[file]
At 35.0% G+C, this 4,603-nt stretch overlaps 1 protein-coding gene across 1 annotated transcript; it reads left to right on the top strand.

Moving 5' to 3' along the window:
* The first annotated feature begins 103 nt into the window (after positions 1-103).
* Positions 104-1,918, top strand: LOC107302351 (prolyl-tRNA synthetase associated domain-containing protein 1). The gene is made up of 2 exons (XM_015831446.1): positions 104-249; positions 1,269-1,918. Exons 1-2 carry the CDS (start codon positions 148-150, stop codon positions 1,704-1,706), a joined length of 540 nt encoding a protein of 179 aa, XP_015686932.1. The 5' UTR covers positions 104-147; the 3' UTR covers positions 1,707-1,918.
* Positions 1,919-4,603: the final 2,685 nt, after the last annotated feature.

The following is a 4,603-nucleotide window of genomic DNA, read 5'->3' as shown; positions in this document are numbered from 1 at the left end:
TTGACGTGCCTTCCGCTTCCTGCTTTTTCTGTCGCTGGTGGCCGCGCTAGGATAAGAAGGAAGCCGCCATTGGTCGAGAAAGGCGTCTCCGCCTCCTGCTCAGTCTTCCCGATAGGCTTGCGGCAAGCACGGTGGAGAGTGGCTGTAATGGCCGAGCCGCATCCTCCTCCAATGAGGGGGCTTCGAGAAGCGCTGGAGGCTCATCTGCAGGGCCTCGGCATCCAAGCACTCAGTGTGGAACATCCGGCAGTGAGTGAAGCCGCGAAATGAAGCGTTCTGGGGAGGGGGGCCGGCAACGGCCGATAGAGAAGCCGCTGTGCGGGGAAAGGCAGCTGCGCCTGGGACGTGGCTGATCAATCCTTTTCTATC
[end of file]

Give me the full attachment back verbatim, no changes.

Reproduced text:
At 35.0% G+C, this 4,603-nt stretch overlaps 1 protein-coding gene across 1 annotated transcript; it reads left to right on the top strand.

Moving 5' to 3' along the window:
* The first annotated feature begins 103 nt into the window (after positions 1-103).
* Positions 104-1,918, top strand: LOC107302351 (prolyl-tRNA synthetase associated domain-containing protein 1). The gene is made up of 2 exons (XM_015831446.1): positions 104-249; positions 1,269-1,918. Exons 1-2 carry the CDS (start codon positions 148-150, stop codon positions 1,704-1,706), a joined length of 540 nt encoding a protein of 179 aa, XP_015686932.1. The 5' UTR covers positions 104-147; the 3' UTR covers positions 1,707-1,918.
* Positions 1,919-4,603: the final 2,685 nt, after the last annotated feature.

The following is a 4,603-nucleotide window of genomic DNA, read 5'->3' as shown; positions in this document are numbered from 1 at the left end:
TTGACGTGCCTTCCGCTTCCTGCTTTTTCTGTCGCTGGTGGCCGCGCTAGGATAAGAAGGAAGCCGCCATTGGTCGAGAAAGGCGTCTCCGCCTCCTGCTCAGTCTTCCCGATAGGCTTGCGGCAAGCACGGTGGAGAGTGGCTGTAATGGCCGAGCCGCATCCTCCTCCAATGAGGGGGCTTCGAGAAGCGCTGGAGGCTCATCTGCAGGGCCTCGGCATCCAAGCACTCAGTGTGGAACATCCGGCAGTGAGTGAAGCCGCGAAATGAAGCGTTCTGGGGAGGGGGGCCGGCAACGGCCGATAGAGAAGCCGCTGTGCGGGGAAAGGCAGCTGCGCCTGGGACGTGGCTGATCAATCCTTTTCTATC